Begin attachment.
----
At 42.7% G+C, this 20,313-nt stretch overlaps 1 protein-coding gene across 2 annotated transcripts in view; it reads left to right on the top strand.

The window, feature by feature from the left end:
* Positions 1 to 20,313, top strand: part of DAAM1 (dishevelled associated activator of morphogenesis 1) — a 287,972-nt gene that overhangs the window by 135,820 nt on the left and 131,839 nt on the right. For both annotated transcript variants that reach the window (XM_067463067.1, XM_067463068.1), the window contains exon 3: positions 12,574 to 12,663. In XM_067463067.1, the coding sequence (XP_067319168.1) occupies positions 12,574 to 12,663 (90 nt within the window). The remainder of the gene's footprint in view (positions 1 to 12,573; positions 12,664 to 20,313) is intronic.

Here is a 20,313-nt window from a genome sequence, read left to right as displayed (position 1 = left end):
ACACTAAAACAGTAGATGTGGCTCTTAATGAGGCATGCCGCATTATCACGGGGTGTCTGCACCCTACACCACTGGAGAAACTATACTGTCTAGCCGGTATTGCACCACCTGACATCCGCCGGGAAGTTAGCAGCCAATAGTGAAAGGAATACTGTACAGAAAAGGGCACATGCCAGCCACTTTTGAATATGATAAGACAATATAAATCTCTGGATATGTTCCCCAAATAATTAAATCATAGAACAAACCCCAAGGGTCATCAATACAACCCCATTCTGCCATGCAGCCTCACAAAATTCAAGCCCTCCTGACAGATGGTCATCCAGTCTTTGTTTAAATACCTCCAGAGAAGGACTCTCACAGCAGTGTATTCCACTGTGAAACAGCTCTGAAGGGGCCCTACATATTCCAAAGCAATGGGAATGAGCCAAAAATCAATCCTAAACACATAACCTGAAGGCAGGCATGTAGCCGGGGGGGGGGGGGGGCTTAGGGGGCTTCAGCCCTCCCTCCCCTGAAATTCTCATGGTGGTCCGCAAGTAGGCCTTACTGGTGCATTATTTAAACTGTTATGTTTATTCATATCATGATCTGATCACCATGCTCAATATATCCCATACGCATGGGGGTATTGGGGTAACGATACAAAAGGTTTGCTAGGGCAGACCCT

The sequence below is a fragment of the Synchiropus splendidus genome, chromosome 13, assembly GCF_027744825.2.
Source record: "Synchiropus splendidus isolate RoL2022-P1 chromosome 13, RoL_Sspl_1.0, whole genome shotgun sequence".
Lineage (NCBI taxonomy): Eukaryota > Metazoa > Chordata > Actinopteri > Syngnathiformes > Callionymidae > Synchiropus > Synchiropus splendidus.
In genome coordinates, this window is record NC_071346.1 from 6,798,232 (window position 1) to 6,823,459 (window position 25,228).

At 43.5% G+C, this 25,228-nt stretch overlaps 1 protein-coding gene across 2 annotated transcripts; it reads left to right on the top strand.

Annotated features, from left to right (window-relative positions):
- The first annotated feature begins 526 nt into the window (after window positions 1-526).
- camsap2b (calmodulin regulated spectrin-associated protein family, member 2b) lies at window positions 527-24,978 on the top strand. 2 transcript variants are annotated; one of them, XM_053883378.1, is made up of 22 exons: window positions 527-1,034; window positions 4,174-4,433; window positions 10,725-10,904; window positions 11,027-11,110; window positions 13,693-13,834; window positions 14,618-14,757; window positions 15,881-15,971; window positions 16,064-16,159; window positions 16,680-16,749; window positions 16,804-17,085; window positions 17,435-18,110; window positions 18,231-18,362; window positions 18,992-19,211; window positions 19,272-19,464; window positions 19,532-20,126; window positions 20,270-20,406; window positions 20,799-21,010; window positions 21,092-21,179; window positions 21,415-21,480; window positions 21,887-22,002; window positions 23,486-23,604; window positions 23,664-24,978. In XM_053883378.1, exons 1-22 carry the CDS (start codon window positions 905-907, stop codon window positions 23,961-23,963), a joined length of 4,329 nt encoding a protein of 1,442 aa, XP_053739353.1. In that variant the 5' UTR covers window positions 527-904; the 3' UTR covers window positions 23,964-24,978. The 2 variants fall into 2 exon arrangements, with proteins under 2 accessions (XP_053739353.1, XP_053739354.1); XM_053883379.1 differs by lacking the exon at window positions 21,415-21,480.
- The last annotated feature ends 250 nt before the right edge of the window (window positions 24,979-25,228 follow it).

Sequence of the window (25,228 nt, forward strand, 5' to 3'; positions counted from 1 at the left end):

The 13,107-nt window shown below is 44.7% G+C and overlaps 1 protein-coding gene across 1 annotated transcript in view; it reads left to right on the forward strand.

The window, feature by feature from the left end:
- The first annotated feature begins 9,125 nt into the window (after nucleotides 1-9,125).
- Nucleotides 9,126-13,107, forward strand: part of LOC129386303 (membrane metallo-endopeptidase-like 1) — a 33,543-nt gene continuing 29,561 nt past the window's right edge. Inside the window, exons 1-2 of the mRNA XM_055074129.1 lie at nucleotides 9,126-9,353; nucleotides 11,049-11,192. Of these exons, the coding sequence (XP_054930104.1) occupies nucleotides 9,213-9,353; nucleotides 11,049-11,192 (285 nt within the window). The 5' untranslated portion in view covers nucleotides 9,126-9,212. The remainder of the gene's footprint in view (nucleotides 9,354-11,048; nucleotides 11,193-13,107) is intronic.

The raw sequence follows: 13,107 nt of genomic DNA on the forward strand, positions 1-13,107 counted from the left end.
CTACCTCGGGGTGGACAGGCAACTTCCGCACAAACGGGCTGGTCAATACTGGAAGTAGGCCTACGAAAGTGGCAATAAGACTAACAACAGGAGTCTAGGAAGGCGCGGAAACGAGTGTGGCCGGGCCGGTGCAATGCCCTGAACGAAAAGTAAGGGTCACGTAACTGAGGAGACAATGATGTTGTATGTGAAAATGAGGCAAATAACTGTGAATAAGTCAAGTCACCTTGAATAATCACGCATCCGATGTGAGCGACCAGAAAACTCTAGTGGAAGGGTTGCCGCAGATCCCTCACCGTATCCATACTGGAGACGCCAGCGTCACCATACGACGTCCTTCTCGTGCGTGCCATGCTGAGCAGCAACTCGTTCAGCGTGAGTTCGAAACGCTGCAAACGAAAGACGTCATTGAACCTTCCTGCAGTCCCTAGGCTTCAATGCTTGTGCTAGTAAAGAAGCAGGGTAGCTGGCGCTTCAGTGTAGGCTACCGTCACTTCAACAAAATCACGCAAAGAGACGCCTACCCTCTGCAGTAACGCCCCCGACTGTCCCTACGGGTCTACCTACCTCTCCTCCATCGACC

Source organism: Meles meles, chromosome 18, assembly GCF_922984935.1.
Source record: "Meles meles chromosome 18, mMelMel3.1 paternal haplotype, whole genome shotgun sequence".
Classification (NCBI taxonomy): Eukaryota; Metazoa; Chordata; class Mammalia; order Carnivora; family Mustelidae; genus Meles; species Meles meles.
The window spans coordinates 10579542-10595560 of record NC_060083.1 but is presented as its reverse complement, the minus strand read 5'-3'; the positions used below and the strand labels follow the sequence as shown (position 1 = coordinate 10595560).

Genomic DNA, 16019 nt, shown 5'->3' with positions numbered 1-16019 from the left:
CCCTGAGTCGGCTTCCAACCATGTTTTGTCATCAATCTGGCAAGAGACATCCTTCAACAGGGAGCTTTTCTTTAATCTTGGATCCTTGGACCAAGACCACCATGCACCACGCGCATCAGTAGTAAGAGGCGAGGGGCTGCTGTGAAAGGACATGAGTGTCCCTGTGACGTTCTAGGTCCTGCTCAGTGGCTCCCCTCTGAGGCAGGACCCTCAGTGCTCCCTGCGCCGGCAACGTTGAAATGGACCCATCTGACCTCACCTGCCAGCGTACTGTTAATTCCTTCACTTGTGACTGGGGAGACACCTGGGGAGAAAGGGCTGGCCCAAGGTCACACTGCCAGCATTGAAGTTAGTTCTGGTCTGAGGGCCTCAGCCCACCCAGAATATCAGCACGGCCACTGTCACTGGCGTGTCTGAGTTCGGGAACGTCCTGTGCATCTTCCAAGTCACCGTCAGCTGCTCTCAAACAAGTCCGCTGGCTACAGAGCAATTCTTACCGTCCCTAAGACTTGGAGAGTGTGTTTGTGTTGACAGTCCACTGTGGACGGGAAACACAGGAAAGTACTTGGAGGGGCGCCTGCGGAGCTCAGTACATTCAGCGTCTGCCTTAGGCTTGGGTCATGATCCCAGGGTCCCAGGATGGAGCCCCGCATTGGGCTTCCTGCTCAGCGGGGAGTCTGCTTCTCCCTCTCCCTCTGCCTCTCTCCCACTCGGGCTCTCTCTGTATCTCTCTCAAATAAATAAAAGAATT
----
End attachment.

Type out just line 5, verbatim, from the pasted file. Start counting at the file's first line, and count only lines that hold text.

ACACTAAAACAGTAGATGTGGCTCTTAATGAGGCATGCCGCATTATCACGGGGTGTCTGCACCCTACACCACTGGAGAAACTATACTGTCTAGCCGGTATTGCACCACCTGACATCCGCCGGGAAGTTAGCAGCCAATAGTGAAAGGAATACTGTACAGAAAAGGGCACATGCCAGCCACTTTTGAATATGATAAGACAATATAAATCTCTGGATATGTTCCCCAAATAATTAAATCATAGAACAAACCCCAAGGGTCATCAATACAACCCCATTCTGCCATGCAGCCTCACAAAATTCAAGCCCTCCTGACAGATGGTCATCCAGTCTTTGTTTAAATACCTCCAGAGAAGGACTCTCACAGCAGTGTATTCCACTGTGAAACAGCTCTGAAGGGGCCCTACATATTCCAAAGCAATGGGAATGAGCCAAAAATCAATCCTAAACACATAACCTGAAGGCAGGCATGTAGCCGGGGGGGGGGGGGGGCTTAGGGGGCTTCAGCCCTCCCTCCCCTGAAATTCTCATGGTGGTCCGCAAGTAGGCCTTACTGGTGCATTATTTAAACTGTTATGTTTATTCATATCATGATCTGATCACCATGCTCAATATATCCCATACGCATGGGGGTATTGGGGTAACGATACAAAAGGTTTGCTAGGGCAGACCCT